The Angry Dragon
Meryl assured everyone that she had 'never seen a gray pube' which I think we all can learn something from. Fortunately no one asked how deep her love was. I don't think I could have taken it.
Then they split the class up: menstrual plumbing for girls, fantasy and porn for boys. Christ, Andrea Dworkin could do a whole lecture tour just in that one moment, on the sad determinism of gender: for girls, does sex ed mean the Curse of Eve, tampons and self consciousness, while boys get to eat the banquet and leave their plates for someone else to wash? Men's plumbing is as sophisticated as a water pistol; women have to pilot the Starship Enterprise. I hope somewhere along the line, the boys have to learn about periods and the girls get a chance to discuss desire.
The Flying Camel
Caleb ('How do you do f*cking exorcisms if you don't believe in ghosts and sh*t like that?') whined a mantra that every RS teacher learns to endure: 'Why do I need to study this? to which I usually reply by hitting them over the head with a rolled up Watchtower, saying, 'Because *that*, ***.' Eventually Caleb pressed the wrong someone's buttons, and a fight outside school led him to being sent back to the PRU, like a sweary, egoistic salmon returning home. It was all sad faces and 'Oh dear we wanted him to pass,' on camera, but off screen I imagine Charles and the assistant head were chest bumping and high-fiving and lighting cigars. We give and we give, but if what we give gets used as toilet paper often enough, it's easy enough to harden your heart, especially to the ones who tell us they 'never liked you' at parent's evening. We try as hard as we can even for the Calebs- maybe especially so- but we're also human, and compassion can eventually run a little thin, if not dry.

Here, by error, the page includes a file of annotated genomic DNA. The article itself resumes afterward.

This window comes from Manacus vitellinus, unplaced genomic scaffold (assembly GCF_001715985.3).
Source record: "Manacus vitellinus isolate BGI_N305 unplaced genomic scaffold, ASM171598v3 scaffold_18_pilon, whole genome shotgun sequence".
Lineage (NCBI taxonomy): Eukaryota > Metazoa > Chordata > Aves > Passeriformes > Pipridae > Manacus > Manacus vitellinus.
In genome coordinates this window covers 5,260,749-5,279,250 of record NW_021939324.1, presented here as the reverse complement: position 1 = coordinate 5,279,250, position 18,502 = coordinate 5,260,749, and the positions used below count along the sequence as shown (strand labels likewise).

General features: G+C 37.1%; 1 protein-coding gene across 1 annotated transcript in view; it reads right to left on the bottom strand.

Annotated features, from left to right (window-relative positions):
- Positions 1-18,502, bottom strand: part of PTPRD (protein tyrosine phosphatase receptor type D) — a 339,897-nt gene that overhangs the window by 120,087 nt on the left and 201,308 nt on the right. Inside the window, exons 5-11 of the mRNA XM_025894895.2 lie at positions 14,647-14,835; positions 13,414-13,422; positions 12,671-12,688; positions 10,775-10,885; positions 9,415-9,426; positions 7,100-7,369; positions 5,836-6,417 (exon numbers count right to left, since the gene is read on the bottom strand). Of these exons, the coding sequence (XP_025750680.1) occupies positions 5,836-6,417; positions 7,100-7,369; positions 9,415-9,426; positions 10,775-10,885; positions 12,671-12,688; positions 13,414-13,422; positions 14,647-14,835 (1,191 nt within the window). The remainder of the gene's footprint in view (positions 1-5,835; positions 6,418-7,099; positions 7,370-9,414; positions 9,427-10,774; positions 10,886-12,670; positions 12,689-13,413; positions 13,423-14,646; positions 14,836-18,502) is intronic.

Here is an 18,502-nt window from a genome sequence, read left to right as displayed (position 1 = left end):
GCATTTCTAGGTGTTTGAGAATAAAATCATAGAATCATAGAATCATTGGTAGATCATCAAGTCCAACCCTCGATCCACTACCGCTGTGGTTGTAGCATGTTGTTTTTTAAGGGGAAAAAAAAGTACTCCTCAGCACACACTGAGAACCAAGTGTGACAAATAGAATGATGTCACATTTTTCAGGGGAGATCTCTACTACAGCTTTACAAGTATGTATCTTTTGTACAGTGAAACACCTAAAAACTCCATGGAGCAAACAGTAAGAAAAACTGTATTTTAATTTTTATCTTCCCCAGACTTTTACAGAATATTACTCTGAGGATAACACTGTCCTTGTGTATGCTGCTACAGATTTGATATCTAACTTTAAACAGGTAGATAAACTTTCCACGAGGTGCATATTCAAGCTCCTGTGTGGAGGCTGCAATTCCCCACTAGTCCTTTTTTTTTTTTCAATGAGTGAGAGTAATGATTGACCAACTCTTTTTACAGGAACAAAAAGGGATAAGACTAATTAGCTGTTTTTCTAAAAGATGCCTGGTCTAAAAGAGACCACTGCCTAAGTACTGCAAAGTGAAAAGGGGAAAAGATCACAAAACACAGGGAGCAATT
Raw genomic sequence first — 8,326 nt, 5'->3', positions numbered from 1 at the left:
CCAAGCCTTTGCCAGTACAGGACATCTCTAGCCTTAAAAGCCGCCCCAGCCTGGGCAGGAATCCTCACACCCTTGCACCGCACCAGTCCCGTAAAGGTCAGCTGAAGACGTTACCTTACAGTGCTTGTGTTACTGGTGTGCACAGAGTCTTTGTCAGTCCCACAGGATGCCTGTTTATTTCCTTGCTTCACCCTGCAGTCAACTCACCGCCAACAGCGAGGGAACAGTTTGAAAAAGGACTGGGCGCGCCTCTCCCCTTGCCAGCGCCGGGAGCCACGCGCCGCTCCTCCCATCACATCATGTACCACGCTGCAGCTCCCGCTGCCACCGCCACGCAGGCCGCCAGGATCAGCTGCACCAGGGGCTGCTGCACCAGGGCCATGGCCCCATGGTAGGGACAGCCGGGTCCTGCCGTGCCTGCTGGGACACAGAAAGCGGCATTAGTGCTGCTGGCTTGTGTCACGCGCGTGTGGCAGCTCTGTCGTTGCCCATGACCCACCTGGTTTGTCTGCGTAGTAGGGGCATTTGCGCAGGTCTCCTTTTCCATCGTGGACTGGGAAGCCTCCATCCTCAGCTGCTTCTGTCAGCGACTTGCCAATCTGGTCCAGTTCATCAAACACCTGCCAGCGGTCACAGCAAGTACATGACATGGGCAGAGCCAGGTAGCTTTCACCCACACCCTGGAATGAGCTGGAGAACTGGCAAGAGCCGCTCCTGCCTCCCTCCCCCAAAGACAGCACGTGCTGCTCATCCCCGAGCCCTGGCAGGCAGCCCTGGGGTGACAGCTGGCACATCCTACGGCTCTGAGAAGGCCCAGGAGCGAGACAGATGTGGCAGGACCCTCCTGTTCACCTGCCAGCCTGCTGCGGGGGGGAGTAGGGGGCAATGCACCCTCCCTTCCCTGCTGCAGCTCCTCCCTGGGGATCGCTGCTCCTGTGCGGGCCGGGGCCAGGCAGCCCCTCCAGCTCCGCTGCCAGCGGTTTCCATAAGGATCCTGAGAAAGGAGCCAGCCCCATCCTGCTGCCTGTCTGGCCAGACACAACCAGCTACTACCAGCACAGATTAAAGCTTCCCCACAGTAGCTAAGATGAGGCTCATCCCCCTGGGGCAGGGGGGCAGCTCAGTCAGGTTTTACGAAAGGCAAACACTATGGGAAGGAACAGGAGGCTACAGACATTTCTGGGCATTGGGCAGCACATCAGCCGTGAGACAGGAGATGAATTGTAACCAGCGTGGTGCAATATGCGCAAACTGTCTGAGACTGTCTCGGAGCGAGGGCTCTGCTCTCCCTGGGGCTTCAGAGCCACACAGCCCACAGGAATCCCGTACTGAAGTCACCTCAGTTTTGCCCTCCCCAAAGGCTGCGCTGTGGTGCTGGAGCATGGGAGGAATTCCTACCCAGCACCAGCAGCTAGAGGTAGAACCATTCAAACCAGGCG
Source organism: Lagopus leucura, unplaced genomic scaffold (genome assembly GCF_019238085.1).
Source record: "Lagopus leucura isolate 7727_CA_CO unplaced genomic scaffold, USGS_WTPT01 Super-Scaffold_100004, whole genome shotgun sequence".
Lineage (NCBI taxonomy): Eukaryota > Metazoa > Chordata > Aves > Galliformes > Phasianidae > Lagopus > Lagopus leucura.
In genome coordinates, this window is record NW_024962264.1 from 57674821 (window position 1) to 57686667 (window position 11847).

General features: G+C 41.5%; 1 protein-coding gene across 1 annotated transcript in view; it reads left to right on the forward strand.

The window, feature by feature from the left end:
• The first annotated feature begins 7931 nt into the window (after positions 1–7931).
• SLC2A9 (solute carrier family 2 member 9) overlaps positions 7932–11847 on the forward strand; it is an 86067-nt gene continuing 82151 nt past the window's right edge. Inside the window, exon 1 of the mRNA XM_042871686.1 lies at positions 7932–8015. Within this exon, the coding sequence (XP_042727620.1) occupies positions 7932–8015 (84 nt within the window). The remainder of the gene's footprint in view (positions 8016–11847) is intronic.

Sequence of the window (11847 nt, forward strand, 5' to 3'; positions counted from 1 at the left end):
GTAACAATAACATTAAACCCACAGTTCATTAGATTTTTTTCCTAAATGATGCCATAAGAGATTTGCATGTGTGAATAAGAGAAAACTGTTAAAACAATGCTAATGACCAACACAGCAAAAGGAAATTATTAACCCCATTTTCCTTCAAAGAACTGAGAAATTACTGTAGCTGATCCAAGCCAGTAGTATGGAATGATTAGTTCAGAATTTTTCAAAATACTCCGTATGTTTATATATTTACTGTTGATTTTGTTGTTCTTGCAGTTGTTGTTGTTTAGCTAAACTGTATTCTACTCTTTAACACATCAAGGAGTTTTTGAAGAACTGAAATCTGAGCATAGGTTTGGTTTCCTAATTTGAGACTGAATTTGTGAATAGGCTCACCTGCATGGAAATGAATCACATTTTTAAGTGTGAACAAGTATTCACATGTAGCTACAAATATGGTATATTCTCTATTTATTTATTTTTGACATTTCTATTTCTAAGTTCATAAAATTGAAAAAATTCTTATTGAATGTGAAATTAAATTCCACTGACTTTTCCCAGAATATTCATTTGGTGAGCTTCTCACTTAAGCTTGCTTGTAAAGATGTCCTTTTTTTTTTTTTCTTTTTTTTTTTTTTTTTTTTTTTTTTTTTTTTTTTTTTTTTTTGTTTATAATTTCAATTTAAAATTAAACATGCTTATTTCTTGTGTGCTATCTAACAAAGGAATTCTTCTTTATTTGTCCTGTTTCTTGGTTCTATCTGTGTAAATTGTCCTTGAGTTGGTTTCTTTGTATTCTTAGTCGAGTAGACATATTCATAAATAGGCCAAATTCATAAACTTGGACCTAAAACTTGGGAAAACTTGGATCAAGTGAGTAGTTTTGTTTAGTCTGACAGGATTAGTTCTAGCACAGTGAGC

The Red Sock
Over at Charles's house, he was hosting a dinner party in the reception wing of his parents home. Holy Mother of God did you see that house? Chloe couldn't believe her eyes and, sozzled, did what every good friend would, and had a thorough nosy around the monogrammed silver wear. I hope Charles counted the spoons. He was certainly counting his blessings, as he delivered an impassioned rationale to camera about why it was a) ok to have enough money to be comfortable and b) ok to have a party. I wonder Freddy Mercury, Elton John or Gatsby ever felt they had to justify all the gak, dwarves and swan trifle? No matter. Back at the party, the 'Parsnip crisps, and the eel terrine are going down a storm.' I bet they were. What party would be complete without them?